The Existential Question of This Perfect Bed

Illustration for article titled The Existential Question of This Perfect Bed
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Working from home for the past year has made me realize that I am strict about how “work” should be done, especially now that my home is my office, my club, my spa, and my rec room. I sit at a desk to work, and sometimes “treat” myself to the soft pleasures of my worn-out sofa, but never have I worked from bed. However, that would change immediately if I were lucky enough to have this bed, the Uber Bed, in my home.


I saw this bed in a tweet from Wall Street Journal technology reporter Christopher Mims, who raised some concerns about the bed’s production, conception, and marketing.

Though I do not know Mims personally, I automatically reject the implication that there’s anything bad about this bed. Yes, it goes completely against current trends in interior design, in that it looks like the result of a tryst between a gamer chair and a Serta Sleep Number bed. It’s enormous, it has too many extra things attached to it, there’s a Bluetooth speaker built in, and it seems like it is confusing to enter. Also, what this tweet is suggesting is that this bed is tacky, but my counter argument is that, yeah, it is, and so what?

This is a bed that is dedicated to sloth in every form. According to the informative video I watched, the bed also has a safe, many storage options, a desk, and, crucially, a massage chair of the sort that you encounter at the nail salon attached to the bed itself. This is a bed for a glamorous invalid, or for me, a woman whose back hurts from this goddamn desk chair and would like to “work” reclining as if I were flying first class to Dubai for just one to three days out of the week.

Again—I understand that this bed is hideous, but I reiterate once more that it doesn’t matter. This would be like the biggest and best surprise in the master suite of a McMansion AirBnb in Colorado—one that also had a master bath with a deep Jacuzzi tub and maybe, if you were lucky, a TV. It’s perfect for my needs, which are to feel coddled, but it is also over $2,000, which is less ideal. But! The bed is a decent solution for small space living, especially if you have a studio with just enough space to accommodate furniture of this size and nothing more.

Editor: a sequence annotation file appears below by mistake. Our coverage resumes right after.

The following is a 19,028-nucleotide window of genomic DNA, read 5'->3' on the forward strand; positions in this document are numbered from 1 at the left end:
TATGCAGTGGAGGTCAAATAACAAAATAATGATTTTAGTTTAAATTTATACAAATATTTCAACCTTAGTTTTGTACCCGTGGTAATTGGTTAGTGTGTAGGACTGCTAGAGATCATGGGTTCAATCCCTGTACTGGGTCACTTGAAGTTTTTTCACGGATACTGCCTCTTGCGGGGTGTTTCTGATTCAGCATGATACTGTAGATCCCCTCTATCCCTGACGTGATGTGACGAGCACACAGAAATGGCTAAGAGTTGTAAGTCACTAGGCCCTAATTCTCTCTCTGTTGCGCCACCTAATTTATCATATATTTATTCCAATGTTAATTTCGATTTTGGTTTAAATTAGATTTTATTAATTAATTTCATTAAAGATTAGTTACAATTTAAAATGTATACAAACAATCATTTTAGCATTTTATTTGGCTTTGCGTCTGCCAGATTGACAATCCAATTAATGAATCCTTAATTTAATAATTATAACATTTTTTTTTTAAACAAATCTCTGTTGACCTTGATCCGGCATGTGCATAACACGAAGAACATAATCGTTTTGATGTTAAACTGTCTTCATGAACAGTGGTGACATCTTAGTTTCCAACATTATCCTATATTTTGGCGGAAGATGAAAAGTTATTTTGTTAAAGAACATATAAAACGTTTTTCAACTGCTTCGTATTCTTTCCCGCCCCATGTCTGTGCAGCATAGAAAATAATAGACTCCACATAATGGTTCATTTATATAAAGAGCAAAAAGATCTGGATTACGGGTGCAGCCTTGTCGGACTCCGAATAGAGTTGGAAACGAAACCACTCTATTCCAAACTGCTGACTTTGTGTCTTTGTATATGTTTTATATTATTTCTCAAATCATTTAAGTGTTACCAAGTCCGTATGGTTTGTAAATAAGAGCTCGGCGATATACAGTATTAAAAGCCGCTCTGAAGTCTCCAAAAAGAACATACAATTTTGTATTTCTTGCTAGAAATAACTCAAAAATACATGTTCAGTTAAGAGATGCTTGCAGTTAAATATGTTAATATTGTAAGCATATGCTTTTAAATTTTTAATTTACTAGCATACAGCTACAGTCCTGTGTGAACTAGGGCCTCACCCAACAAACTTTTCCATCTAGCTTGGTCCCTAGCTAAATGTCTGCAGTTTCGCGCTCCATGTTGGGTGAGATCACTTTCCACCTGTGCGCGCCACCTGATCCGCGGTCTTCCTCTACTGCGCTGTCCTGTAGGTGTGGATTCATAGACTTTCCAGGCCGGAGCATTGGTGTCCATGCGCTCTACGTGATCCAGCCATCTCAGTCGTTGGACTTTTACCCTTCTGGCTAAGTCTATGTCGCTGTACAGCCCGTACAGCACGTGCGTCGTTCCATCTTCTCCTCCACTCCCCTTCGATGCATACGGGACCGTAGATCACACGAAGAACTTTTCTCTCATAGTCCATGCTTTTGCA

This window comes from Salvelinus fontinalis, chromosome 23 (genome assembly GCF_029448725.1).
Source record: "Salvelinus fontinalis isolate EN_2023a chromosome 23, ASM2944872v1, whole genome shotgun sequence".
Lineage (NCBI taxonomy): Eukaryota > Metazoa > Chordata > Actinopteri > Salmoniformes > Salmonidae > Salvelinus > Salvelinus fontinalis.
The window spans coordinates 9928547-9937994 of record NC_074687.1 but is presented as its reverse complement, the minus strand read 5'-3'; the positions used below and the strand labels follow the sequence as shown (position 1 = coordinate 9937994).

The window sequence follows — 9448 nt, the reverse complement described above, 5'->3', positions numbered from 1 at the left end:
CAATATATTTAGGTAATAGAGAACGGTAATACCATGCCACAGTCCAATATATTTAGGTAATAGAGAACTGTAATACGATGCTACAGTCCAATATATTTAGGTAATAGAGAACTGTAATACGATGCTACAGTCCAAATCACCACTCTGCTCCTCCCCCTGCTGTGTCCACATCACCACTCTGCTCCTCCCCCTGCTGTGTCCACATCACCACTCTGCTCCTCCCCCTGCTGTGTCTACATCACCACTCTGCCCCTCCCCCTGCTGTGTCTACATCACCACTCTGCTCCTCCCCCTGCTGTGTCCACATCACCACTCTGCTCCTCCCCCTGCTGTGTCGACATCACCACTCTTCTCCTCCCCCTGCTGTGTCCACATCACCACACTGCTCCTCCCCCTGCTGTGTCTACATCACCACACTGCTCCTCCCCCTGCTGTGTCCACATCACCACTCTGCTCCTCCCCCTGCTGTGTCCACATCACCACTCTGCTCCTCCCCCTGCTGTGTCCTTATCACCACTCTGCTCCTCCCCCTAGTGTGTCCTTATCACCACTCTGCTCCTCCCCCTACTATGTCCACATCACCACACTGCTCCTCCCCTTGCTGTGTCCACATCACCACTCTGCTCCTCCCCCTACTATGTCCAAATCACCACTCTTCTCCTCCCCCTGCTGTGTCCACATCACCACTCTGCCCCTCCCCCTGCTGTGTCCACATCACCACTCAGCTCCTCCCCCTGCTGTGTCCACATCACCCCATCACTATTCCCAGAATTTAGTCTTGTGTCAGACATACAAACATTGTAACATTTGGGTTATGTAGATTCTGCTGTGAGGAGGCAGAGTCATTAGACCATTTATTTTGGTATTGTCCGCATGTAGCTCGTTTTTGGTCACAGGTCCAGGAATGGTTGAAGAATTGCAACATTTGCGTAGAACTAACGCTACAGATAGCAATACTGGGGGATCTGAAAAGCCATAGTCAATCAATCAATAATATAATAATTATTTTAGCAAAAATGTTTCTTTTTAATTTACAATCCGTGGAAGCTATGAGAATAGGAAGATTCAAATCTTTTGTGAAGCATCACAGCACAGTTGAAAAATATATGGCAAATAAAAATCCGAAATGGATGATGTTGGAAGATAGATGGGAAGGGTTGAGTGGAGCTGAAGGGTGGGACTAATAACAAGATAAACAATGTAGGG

If this bed were yours, you could do basically everything you needed to do from it, eliminating the need for a couch and a bed and a coffee table and a side table and maybe a credenza. The bed has got it all, folks, and even if the idea of eating food in bed grosses you out, you have the option of pivoting to your lounge chair in the front, to eat your eggplant parm and watch your stories. I know that this is essentially a love letter to a bed that is a souped-up version of those little pods in Wall-E, but after an entire year of dealing with numbing sameness, it would be nice to feel something different. That is this bed. It’s perfect.

Senior Writer, Jezebel


Could be wrong, but I thought it was a really bad idea to work from bed, because that can lead to issues falling asleep. Your body doesn’t recognize bed as a place to sleep as easily. Maybe the separation between the bed and the recliner would be enough?